We specialize in the following Myrtle Beach massage treatments and styles…

Shiatsu Massage

Shiatsu in Japanese means “finger pressure”; it is a type of alternative medicine consisting of finger and palm pressure, stretches, and other massage techniques

Amma Massage

Amma (sometimes spelled anma) is the traditional word for massage in the Japanese language. It comes from the Chinese tradition of massage, anmo. This form of bodywork is based on the principles of Chinese medicine and is more than five thousand years old. When anmo was brought to Japan, the technique was further refined into its own therapeutic art form, amma. The amma techniques encompass a myriad of pressing, stroking, stretching, and percussive manipulations with the thumbs, fingers, arms, elbows, knees, and feet on acupressure points along the body’s fourteen major meridians. Amma brings to Western culture the ancient art and wisdom of traditional Japanese massage. Through the structure of kata (choreographed movement), amma teaches the importance of rhythm, pacing, precision, and form in massage. Shiatsu—a style of bodywork popularized after World War II—was developed from the amma tradition. Unlike Western massage, amma utilizes no oils and can be done through clothing with the client either sitting or lying. This makes amma an extremely flexible style of massage suitable to a wide variety of client needs and environments.

Sports Therapeutic massage

Sports massage is designed to enhance athletic performance and recovery. There are three contexts in which sports massage can be useful to an athlete: pre-event, post-event, and injury treatment. Pre-event massage is delivered at the performance site, usually with the athlete fully clothed. Fast-paced and stimulating, it helps to establish blood flow and to warm up muscles. During the massage, the athlete generally focuses on visualizing the upcoming event. Post-event massage is also delivered on site, through the clothes. The intent here is to calm the nervous system and begin the process of flushing toxins and waste products out of the body. Post-event massage can reduce recovery time, enabling an athlete to resume training much sooner than rest alone would allow. When an athlete sustains an injury, skillful massage therapy can often speed and improve the quality of healing.

Swedish Massage

Performed either lightly or applying deeper pressure, this technique is typically the starting point for most massage training and client receiving. It involves five kinds of touching and is delivered to soft tissues by the therapist’s hands, which are moisturized with massage oil or lotion. The kneading, rolling, vibrational, tapping, and percussive movements all work inward toward your heart and will stimulate your circulation. Among many benefits, Swedish massage will hasten healing of injuries, reduce swelling, and help dissolve scar tissue adhesion.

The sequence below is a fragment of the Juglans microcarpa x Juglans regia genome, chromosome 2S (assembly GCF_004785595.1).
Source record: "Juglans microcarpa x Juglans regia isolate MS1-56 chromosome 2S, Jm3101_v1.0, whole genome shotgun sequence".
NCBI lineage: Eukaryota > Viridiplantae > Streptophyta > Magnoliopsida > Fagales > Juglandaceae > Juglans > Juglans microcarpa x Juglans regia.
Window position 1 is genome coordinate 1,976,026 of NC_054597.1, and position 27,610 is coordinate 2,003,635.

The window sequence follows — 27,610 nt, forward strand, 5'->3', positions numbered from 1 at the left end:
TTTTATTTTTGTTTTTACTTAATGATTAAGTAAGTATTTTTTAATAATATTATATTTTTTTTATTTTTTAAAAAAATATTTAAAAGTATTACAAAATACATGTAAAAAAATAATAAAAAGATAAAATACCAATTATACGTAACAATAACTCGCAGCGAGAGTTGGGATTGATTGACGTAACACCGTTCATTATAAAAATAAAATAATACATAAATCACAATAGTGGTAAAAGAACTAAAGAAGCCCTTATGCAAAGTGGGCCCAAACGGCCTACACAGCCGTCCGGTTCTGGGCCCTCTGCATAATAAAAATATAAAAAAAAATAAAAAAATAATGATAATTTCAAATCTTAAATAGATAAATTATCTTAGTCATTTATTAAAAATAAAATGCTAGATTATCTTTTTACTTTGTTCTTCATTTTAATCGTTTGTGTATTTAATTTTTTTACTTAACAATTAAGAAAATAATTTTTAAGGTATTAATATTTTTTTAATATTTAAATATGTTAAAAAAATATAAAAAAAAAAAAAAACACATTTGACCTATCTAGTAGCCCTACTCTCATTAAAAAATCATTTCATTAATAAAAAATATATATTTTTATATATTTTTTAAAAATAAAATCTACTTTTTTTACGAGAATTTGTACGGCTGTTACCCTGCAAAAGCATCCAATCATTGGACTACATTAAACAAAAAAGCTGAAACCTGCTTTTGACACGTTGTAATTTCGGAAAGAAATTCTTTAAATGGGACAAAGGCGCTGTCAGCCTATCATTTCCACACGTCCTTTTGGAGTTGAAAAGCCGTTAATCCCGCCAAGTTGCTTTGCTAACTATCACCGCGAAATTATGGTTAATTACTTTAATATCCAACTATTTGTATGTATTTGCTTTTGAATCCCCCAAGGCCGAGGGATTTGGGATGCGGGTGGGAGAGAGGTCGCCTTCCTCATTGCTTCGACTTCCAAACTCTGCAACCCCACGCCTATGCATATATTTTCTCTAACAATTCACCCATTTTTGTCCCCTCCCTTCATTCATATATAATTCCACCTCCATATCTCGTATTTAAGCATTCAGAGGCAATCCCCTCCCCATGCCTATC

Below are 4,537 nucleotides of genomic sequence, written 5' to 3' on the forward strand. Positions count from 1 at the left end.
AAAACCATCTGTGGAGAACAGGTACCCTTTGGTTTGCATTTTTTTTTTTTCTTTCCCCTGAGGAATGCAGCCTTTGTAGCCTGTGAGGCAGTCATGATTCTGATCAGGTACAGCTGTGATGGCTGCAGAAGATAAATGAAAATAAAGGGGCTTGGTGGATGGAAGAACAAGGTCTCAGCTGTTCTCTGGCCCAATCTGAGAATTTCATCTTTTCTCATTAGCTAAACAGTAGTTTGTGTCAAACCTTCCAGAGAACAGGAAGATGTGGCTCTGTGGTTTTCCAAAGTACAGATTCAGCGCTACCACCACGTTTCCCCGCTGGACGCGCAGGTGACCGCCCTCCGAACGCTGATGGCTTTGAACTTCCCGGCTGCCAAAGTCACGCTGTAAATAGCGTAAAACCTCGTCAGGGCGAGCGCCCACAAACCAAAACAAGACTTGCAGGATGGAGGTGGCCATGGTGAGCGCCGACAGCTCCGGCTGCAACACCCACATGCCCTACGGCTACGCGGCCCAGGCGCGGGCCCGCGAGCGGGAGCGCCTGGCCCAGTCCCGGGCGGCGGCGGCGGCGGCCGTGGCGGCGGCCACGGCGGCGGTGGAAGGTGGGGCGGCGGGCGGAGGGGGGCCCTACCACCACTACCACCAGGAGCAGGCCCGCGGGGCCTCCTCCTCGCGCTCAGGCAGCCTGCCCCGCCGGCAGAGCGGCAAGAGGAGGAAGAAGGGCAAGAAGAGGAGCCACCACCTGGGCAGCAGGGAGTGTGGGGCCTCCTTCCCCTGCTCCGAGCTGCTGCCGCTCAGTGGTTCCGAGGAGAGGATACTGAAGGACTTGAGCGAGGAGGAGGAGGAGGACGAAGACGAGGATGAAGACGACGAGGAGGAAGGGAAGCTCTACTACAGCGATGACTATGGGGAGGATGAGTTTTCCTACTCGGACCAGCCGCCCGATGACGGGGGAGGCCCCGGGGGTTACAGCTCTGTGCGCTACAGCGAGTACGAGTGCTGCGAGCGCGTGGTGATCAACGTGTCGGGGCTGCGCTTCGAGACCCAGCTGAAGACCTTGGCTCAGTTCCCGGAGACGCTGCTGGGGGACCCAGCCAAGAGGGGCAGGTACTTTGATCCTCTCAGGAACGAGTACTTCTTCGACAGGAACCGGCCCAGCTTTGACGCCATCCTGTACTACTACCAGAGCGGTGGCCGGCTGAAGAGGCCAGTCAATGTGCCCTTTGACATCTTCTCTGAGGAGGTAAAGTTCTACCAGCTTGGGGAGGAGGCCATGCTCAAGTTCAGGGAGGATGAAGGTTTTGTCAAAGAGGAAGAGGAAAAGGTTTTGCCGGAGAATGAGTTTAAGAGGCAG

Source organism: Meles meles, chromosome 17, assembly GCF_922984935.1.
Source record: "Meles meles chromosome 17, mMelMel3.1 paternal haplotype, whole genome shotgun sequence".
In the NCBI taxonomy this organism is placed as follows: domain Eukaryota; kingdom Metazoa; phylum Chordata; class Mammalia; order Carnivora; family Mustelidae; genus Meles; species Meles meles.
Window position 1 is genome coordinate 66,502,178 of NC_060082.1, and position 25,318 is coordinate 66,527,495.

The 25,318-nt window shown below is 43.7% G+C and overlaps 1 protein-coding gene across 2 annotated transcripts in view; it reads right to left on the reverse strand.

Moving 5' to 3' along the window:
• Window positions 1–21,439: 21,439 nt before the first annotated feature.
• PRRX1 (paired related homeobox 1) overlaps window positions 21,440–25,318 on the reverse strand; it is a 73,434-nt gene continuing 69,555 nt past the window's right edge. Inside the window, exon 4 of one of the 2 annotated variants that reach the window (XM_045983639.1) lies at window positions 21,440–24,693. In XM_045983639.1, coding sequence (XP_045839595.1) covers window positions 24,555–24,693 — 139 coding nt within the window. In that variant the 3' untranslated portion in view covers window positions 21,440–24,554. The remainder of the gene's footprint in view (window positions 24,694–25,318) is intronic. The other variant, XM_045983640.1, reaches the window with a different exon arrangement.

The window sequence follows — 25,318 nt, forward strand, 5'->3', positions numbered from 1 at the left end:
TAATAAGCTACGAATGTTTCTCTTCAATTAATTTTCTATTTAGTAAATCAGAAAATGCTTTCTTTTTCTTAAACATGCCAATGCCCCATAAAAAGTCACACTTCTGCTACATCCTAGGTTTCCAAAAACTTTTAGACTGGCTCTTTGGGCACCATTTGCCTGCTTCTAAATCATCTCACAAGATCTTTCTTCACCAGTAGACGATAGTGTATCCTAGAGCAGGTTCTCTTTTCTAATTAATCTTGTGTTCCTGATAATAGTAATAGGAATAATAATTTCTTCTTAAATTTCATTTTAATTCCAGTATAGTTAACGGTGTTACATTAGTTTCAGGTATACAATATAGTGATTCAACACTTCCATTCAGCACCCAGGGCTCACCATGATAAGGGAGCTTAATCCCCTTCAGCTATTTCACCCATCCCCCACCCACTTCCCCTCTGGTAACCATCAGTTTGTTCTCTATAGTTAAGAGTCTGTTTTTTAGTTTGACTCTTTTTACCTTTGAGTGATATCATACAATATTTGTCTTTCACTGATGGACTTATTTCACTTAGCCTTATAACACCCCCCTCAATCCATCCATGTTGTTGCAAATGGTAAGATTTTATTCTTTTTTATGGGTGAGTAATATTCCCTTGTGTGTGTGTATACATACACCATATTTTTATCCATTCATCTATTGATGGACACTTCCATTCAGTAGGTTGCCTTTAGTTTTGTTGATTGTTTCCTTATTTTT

Deep Tissue Massage

Often integrated with other massage methods, deep-tissue work is exactly what it sounds like. Once the outer muscles have been relaxed (typically using Swedish techniques), this work goes deeper into the muscles, and the deep, dense, connective tissue (fascia) that helps join your body parts together. Deep-tissue work is an excellent remedy for chronic muscular pain, injury rehabilitation, and reduction of inflammation-related pain caused by arthritis and tendinitis.

Heated Tables

Our massage tables are heated for added comfort to our clients.

Foot Reflexology

Foot Reflexology is based on the premise that energy flows through the body in meridians from the brain to the feet. Every organ and cell has a representative point. On the foot, and when pressure is applied, the brain sends a signal to the corresponding part of the body to facilitate healing and restore balance. Temporary pain, defined also as a blockage of energy flow, is felt on areas of the foot that correspond to the affected organ or body part. When the pain is relieved or reduced, the healing process has begun. Positive and apparent results are felt almost immediately. Foot zone therapy dates back five thousand years and was used in ancient China and India. Egyptian hieroglyphs and paintings also show the use of this method. But not until the twentieth century, when Dr. Erdal of Norway used a form of this therapy to cure himself of paralysis, did foot zone therapy get rediscovered. After more than twenty years of intensive clinical research, Erdal has codified his findings into a medical science widely respected throughout Europe

Synchronized Massage

A massage administered by two therapists working in synchronized movements along the body.